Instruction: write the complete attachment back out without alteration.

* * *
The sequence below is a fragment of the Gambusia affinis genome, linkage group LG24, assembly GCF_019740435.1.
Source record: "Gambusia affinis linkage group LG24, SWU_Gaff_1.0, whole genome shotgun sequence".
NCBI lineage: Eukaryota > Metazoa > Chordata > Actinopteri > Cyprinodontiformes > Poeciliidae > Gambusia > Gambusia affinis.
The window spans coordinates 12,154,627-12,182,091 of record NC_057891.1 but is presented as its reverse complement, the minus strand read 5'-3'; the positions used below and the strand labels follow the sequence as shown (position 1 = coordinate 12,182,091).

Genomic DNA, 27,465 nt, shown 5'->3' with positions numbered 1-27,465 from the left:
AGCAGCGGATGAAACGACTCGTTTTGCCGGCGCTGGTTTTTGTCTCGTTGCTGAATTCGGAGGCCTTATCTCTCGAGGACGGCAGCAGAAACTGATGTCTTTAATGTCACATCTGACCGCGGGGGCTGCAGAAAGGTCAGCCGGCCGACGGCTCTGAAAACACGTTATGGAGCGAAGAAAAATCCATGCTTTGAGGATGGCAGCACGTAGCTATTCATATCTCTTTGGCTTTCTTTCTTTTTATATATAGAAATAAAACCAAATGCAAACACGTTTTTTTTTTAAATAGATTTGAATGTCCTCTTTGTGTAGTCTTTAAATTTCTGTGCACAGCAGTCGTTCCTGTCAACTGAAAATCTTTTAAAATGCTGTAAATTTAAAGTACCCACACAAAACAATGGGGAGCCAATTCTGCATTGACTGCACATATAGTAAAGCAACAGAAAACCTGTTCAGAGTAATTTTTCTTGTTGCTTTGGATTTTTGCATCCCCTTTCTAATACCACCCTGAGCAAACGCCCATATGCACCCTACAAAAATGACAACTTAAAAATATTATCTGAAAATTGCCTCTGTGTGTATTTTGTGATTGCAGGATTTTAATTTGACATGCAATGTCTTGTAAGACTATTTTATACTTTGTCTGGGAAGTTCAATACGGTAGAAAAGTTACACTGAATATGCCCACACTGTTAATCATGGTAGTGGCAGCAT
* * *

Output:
The sequence below is a fragment of the Gambusia affinis genome, linkage group LG24, assembly GCF_019740435.1.
Source record: "Gambusia affinis linkage group LG24, SWU_Gaff_1.0, whole genome shotgun sequence".
NCBI lineage: Eukaryota > Metazoa > Chordata > Actinopteri > Cyprinodontiformes > Poeciliidae > Gambusia > Gambusia affinis.
The window spans coordinates 12,154,627-12,182,091 of record NC_057891.1 but is presented as its reverse complement, the minus strand read 5'-3'; the positions used below and the strand labels follow the sequence as shown (position 1 = coordinate 12,182,091).

Genomic DNA, 27,465 nt, shown 5'->3' with positions numbered 1-27,465 from the left:
AGCAGCGGATGAAACGACTCGTTTTGCCGGCGCTGGTTTTTGTCTCGTTGCTGAATTCGGAGGCCTTATCTCTCGAGGACGGCAGCAGAAACTGATGTCTTTAATGTCACATCTGACCGCGGGGGCTGCAGAAAGGTCAGCCGGCCGACGGCTCTGAAAACACGTTATGGAGCGAAGAAAAATCCATGCTTTGAGGATGGCAGCACGTAGCTATTCATATCTCTTTGGCTTTCTTTCTTTTTATATATAGAAATAAAACCAAATGCAAACACGTTTTTTTTTTAAATAGATTTGAATGTCCTCTTTGTGTAGTCTTTAAATTTCTGTGCACAGCAGTCGTTCCTGTCAACTGAAAATCTTTTAAAATGCTGTAAATTTAAAGTACCCACACAAAACAATGGGGAGCCAATTCTGCATTGACTGCACATATAGTAAAGCAACAGAAAACCTGTTCAGAGTAATTTTTCTTGTTGCTTTGGATTTTTGCATCCCCTTTCTAATACCACCCTGAGCAAACGCCCATATGCACCCTACAAAAATGACAACTTAAAAATATTATCTGAAAATTGCCTCTGTGTGTATTTTGTGATTGCAGGATTTTAATTTGACATGCAATGTCTTGTAAGACTATTTTATACTTTGTCTGGGAAGTTCAATACGGTAGAAAAGTTACACTGAATATGCCCACACTGTTAATCATGGTAGTGGCAGCAT